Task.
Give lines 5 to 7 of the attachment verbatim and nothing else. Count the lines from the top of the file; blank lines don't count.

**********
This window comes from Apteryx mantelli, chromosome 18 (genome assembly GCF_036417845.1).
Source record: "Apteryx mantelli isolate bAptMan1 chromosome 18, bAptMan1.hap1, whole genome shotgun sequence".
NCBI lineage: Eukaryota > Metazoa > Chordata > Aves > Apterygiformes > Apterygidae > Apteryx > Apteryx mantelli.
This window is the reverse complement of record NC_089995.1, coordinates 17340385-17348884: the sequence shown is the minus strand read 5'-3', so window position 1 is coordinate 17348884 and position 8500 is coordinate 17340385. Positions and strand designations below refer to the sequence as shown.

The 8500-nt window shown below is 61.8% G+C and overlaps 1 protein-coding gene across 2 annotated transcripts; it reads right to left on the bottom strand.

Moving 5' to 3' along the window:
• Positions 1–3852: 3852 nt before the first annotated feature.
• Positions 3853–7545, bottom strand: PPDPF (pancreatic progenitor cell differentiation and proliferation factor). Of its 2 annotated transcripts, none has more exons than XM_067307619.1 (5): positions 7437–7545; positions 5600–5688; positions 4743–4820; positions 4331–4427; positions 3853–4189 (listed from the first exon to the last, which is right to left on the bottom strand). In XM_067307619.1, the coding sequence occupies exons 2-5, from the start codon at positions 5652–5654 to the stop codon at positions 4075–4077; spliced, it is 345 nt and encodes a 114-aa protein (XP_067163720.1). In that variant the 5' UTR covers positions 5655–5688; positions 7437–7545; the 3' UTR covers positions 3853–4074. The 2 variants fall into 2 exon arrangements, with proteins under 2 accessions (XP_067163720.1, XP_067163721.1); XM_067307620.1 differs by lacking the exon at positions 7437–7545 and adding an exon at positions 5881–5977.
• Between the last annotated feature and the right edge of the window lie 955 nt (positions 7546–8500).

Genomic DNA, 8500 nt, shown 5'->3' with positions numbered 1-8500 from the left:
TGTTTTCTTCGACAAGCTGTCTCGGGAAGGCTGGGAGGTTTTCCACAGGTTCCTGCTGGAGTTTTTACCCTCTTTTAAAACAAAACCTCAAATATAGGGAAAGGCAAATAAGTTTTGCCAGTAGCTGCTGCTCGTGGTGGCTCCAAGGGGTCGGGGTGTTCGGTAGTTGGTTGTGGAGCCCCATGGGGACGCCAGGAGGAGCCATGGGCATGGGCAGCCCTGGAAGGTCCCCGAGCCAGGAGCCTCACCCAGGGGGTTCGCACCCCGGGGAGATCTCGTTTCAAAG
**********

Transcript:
The 8500-nt window shown below is 61.8% G+C and overlaps 1 protein-coding gene across 2 annotated transcripts; it reads right to left on the bottom strand.

Moving 5' to 3' along the window:
• Positions 1–3852: 3852 nt before the first annotated feature.